[Editor’s note: This review may contain spoilers.]


“Timeless, Part 5” (20 pages)
Writer: Bryan Hitch
Artists: Fernando Pasarin (p) and Matt Ryan (i)

While Batman and Superman confront “Molly” in the present, trying to distract her from her plan to wipe all super-powered beings on Earth from existence, the other Justice Leaguers, still lost in various times, work together to destroy the time drive of Molly’s rival, Tempus, who merely wants to exile Earth’s super-humans at the end of time. That task is aided by Vincent, one of a trio of time-traveling teens who’ve been working with the World’s Finest duo. Using his blood to infect Tempus’ machine in the present, he’s able to communicate with the Leaguers, instructing them on how to destroy the time drive and return to the present. There, a defeated Molly tells the League that by defeating her and Tempus, the heroes have cleared the way for the even bigger threat they were trying to prevent, and it’s almost here.


The art by Pasarin and Ryan continues to look great. The layouts are dynamic without resorting to crazy panel shapes that confuse the reading order, and the characters look realistic, without over-exaggerated poses and facial grimaces. The combined effect is to lull the reader into a sense that he or she is following along with an adventure as it happens, as opposed to simply reading a comic book. I have wondered how Pasarin was able to keep up with the volume of pages required by the bi-weekly publishing schedule, and had assumed work must have begun on this story far in advance. But with this issue some of the the art, and some of the characters, begin to look a little different than they have over the four previous chapters, and I wonder if Matt Ryan might be working from less defined pencils and this point, allowing more of his own individual style to show through.

I also applaud Hitch’s writing. The characters all sound like individuals, making it a far cry from the Gardner Fox glory years when, faboo plots aside, one character was pretty much interchangeable with any other but for power sets. Hitch also has a knack for setting up interesting story situations, and I’m still comping at the bit to see what happens.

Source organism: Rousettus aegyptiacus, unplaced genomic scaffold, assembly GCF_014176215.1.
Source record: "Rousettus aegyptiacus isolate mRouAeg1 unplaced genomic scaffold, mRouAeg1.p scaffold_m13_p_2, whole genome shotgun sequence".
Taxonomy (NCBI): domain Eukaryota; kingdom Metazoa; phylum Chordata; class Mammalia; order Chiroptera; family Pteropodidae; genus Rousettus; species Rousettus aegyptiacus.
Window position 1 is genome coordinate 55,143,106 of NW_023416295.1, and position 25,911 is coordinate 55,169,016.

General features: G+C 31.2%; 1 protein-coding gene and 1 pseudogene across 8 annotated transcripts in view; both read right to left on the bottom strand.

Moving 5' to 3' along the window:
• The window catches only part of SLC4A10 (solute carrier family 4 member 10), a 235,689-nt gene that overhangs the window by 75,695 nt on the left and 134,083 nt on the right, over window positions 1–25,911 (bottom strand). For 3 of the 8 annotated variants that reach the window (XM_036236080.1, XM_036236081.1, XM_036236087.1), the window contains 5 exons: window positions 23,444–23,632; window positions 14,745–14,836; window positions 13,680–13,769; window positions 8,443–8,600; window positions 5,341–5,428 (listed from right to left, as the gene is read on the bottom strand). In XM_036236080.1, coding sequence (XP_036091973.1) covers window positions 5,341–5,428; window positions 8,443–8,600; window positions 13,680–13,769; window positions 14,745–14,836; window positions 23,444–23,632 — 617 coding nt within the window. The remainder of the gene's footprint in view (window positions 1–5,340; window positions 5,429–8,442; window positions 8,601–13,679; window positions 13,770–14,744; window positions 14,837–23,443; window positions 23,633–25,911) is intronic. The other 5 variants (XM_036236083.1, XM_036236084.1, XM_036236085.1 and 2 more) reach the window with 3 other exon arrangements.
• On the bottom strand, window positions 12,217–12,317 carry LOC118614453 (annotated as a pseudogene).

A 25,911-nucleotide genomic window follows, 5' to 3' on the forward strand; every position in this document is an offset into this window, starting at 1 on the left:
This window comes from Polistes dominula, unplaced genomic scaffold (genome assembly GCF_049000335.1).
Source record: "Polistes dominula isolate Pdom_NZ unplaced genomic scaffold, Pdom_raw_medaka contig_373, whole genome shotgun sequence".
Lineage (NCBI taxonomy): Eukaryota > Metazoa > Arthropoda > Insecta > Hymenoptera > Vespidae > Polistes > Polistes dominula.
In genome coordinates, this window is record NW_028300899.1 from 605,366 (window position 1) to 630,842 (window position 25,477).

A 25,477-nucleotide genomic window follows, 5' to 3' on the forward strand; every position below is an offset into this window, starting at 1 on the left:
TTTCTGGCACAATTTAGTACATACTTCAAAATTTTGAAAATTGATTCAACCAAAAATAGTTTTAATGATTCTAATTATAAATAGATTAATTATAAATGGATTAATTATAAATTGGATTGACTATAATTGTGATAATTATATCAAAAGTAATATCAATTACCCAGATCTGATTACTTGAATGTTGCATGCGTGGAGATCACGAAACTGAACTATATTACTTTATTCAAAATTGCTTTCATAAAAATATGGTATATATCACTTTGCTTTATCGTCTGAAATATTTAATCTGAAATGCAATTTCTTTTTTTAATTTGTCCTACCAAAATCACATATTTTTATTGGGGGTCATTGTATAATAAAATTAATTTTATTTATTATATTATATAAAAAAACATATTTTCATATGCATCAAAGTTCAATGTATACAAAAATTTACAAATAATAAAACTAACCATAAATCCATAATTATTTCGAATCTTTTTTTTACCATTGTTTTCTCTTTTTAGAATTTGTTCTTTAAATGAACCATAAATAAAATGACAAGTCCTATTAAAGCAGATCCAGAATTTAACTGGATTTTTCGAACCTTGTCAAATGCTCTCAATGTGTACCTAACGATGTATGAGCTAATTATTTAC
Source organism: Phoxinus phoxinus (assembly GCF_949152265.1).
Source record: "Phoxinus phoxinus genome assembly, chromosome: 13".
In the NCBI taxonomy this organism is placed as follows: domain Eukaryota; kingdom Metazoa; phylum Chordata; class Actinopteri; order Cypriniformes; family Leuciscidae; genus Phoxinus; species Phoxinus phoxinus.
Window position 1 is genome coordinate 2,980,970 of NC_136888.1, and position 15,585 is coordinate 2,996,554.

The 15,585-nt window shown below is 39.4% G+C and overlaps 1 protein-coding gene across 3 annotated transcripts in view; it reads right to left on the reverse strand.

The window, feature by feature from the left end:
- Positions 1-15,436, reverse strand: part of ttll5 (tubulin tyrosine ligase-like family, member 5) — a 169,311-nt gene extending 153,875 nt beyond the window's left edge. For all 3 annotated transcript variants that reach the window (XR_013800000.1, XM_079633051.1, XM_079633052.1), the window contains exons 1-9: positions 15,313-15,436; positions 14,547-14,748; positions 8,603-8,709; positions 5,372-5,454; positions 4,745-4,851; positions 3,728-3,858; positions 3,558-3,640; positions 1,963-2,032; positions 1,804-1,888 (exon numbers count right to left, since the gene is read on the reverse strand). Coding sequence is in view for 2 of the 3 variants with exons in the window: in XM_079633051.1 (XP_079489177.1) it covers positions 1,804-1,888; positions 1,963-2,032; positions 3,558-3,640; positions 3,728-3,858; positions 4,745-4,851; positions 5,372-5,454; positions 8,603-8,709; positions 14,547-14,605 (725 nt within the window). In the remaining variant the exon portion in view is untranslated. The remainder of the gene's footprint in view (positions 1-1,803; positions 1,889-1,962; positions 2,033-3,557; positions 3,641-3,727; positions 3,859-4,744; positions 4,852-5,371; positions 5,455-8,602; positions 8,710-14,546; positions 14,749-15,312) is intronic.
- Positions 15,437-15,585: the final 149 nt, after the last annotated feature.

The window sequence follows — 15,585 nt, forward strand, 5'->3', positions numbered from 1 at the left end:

Of course, I’ve been chomping at that bit for five issues now, so it’s starting to ear through. And, frankly, with the very little plot ground having been covered since the second chapter, it is starting to be a bit tiring.

In fact, when we meet up with Lois and Jon still issue, they are exactly where we left them in the opening panels of Issue #15. And that’s not just due to this being a time travel story. I’d say maybe only 30 minutes or so of actual story time has passed over the last five issues. No, don’t get me wrong. A good plot does not require a vast passage of time. After all, the very best Spirit story by Will Eisner, who was among there very best comic book storytellers of all time, only took place over 10 minutes. But then, that story was only seven pages long. I’m now 100 pages, two-and-a-half months, and $14.95 into this story — so, forgive me if I feel like there should have been more to chew on. But really, what plot ground we’ve co covered over the past five issues could just as easily have been done over three, or even two.

For example, the guardian of reality known as Molly does a lot of explody boom-boom this issue, but really tells us next to nothing more about herself and her objectives that we knew from the final panel of the last issue. So, the eight pages of fighting with her we get this issue could have been condensed to three, two, or even one. Molly wants to protect the universe and that means killing Superman, and she’ll kill Lois and Jon first if he won’t submit willingly. That’s basically all that happened in eight pages of her making threats and hurling Phoenix-like fire blasts. Those same events could have been depicted as easily in eight panels, with not loss of visual power, in my humble opinion.

And, on the subject of banging the same drum, I’m starting to get annoyed with how little we know about Vincent, Alexis, and the third mysterious teen who, if I recall correctly, has yet to be named. Vincent does something interesting with his blood this issue — I suspect he’s an android, or at least has nanobots in his bloodstream, which allowed him to infect Tempus’ time drive. He may even be some version of Brainiac 5, given a reference this issue to his father — but apart from Alexis outing herself as Lex Luthor’s descendant, maybe even his daughter, it’s the first usable clue we’ve got yet to these kids’ true identities. Otherwise, it’s all been, “Mysterious teens are mysterious.” For five issues.

Oh, one other thing, and maybe this is me — but unless it’s some kind of Mandela Effect, I sweat I remember Alexis being the black girl. But this time the black girl is with Vincent and Alexis is the white girl, although she’s colored kind of brown in the pages of this outing, so, maybe there are two black girls now and the white one got hypertimed? I dunno. It’s a little frustrating.


What I have been saying about this book since the beginning still applies. It is very well drawn, and very well scripted, but the plotting really needs to pick up the pace.

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